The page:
Owl City All Things Bright and Beautiful(Universal Republic) Buy it from Insound
If this were a less professional review, I’d simply resort to making a list of things I would rather do than listen to All Things Bright and Beautiful again. This list would span several pages and feature wonderful activities like watching the three hour extended cut of Avatar, attending another Jason Mraz concert, having a sexual encounter with Ke$ha, and hanging out with the kind of people who enjoy Adam Young’s Owl City. Awful doesn’t even begin to describe it. It’s not like Chris Brown where it’s culturally reprehensible that people enjoy it so much, it’s just genuinely terrible. There’s nothing offensive about it apart from how bland it is.
Its Casio keyboard music all sounds like a backing track to a Kidz Bop CD. It all sounds exactly the same. Sure, some songs add some extra instrumentation, but it’s still superimposed over the same half-assed Postal Service rip-offs. Alligator Sky even adds a rapper, making it feel like even more of a way to cash in on the idiot demographic. The drum machines and keyboards are horribly vanilla, adding no value whatsoever. It’s lazy, coming off like a kid who just found Garageband on his Mac. It’s horribly boring and uninspired. At least the stuff on his last album was catchy. This time he just wrote the same song twelve times.
The songwriting is a joke. I’m not kidding. It might actually be an incredibly straight-faced joke. I can only hope that Young announces that he was kidding the whole time; no one would ever sing the things he wrote so earnestly. I don’t know how he does it. Most people are familiar with the lyrical farce that was Fireflies, and the same can be expected for all the songs on Bright and Beautiful. I once saw a Facebook argument about Owl City where a girl stood up for his lyrics, calling them deep and thoughtful. Her reasoning for this was silly: he wrote them while suffering from insomnia, therefore they are meaningful. Despite the weakness and nonsensical nature of her argument, what she’s pointing out might hold some other answers. Lyrics like “its seventh heaven 'cause there are angels all around” could only be sung seriously by someone that hasn’t slept in a week. He comes off like an optimistic fourteen year old, playing up his doe-eyed innocent view of the world. Songs about young love, angels, astronauts seeing beautiful things and his dreams take up the entire miserable record. He’s insightful if all you’ve been exposed to previously is Radio Disney and Justin Bieber (No disrespect for the Biebs though, he’s far better than Owl City). He’s trying so damn hard to poetically describe the beauty he sees in the world, but his self-serious teenage poetry is more laughable than thought provoking.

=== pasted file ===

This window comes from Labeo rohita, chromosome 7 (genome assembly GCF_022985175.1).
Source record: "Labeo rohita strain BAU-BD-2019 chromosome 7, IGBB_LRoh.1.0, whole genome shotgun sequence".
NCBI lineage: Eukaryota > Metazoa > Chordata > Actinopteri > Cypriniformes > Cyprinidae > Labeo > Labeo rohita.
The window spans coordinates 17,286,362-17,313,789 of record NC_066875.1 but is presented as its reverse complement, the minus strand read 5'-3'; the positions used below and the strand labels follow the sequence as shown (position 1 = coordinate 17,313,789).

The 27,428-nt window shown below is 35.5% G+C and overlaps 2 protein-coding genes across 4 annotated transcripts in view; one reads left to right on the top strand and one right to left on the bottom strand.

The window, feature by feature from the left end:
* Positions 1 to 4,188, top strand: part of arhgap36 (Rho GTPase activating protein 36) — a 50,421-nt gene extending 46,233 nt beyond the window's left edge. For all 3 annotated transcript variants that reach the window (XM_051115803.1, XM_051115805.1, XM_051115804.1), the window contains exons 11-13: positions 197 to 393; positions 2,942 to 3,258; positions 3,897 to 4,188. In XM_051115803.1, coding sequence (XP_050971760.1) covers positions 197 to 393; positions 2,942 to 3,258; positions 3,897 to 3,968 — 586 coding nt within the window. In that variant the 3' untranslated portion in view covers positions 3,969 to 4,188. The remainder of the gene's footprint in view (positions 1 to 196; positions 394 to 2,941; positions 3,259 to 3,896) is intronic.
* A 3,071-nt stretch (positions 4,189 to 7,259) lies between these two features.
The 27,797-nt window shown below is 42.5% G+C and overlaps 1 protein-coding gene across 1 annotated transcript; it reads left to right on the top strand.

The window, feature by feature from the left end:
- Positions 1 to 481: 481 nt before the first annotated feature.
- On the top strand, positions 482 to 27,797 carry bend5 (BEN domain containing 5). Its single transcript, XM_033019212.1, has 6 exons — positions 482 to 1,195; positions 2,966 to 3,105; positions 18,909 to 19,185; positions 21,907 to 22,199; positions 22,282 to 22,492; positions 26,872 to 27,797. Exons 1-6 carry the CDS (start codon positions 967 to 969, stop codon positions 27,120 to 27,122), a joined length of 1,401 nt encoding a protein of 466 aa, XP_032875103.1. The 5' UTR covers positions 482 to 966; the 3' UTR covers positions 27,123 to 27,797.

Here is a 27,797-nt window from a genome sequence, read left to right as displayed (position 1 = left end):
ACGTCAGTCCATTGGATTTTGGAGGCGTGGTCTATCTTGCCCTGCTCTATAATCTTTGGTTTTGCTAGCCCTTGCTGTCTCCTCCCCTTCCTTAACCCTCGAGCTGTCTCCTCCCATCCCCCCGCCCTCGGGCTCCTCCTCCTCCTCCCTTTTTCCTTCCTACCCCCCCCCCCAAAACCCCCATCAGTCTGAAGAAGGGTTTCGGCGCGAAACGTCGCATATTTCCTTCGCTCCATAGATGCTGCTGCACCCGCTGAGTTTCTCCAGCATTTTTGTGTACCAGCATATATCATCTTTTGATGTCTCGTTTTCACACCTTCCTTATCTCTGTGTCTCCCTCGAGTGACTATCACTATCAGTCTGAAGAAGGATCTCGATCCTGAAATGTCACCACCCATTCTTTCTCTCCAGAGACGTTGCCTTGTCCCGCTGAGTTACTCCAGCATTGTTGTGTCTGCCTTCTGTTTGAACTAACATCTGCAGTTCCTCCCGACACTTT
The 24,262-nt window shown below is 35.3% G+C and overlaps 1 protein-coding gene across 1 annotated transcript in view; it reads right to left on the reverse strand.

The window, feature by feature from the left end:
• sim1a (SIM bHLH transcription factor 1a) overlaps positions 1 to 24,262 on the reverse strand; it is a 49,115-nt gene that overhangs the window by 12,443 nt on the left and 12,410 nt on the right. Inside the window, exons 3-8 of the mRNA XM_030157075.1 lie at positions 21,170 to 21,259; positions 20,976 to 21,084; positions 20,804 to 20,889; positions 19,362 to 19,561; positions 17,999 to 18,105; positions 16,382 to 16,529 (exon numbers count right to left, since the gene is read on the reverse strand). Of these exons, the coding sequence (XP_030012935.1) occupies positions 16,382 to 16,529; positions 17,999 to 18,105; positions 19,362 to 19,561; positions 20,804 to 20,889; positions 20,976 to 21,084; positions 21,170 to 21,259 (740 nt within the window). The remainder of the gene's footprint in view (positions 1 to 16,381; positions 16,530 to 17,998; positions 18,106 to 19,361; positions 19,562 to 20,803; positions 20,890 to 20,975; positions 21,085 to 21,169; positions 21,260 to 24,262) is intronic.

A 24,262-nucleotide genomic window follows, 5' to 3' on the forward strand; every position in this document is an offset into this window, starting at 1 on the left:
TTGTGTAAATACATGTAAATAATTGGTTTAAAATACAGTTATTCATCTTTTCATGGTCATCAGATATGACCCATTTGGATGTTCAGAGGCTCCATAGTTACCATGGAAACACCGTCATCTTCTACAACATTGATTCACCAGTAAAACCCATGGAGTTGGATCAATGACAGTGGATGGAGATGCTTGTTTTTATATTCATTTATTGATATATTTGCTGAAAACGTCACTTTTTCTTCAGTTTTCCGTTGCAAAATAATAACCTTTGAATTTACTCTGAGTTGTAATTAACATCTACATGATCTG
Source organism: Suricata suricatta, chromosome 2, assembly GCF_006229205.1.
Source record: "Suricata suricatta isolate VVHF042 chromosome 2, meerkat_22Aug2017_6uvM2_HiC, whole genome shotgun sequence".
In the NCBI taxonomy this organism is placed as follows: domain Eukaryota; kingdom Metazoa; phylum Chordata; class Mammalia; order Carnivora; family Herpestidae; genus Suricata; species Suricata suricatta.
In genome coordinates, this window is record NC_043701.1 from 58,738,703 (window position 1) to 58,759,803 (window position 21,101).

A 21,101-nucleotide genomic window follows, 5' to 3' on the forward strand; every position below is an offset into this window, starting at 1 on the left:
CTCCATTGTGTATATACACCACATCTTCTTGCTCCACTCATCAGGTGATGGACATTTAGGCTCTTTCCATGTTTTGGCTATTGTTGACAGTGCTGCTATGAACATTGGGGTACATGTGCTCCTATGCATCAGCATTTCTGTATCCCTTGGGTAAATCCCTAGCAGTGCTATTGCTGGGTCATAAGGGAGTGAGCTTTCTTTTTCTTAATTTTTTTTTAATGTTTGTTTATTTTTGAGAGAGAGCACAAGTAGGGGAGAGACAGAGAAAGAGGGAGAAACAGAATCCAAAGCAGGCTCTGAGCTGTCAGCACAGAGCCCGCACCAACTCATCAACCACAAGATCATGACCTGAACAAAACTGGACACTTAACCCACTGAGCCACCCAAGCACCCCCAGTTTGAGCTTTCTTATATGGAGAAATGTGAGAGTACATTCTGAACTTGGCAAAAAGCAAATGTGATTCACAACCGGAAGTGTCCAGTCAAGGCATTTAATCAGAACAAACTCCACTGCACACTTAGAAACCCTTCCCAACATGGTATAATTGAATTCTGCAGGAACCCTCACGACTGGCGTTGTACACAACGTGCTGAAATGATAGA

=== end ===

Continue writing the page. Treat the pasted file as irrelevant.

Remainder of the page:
Honey and the Bee is the album's comedic high point. It’s a duet between Young and what sounds like the heavily treated voice of a creepy four foot tall Cosplay girl. I’d be shocked if she’s not wearing a Sailor Moon costume and terrifying eye makeup. The songwriting is alternately painful and hilarious. Lines like “the crow and the beanfield are my best friends but boy I need a hug”, “I would make like a tree and leave” and “I’m a chickadee in love with the sky” inspire a mixture of emotions. I want to laugh, then I want to strangle myself with my belt. The record is chock full of lines like those. This is the kind of writing that people call deep. Just let that sink in. Somewhere out there, someone finds this insightful and moving.
My experience with All Things Bright and Beautiful can, at least in part, be described by the words of the great Wayne Jarvis: “It was a little contrived.” Owl City is electro-pop’s unwanted bastard child, combining all the worst elements of the genre. The production is lazy and unbelievably dull. It’s a waste of digital instruments and a complete waste of time. He’s the worst songwriter I’ve ever encountered. This is one of the worst albums I’ve ever heard, and the 100MB of hard drive real estate it’s taking up will be back on the market the second I finish typing this review.23 May, 2011 - 08:07 — Andrew Baer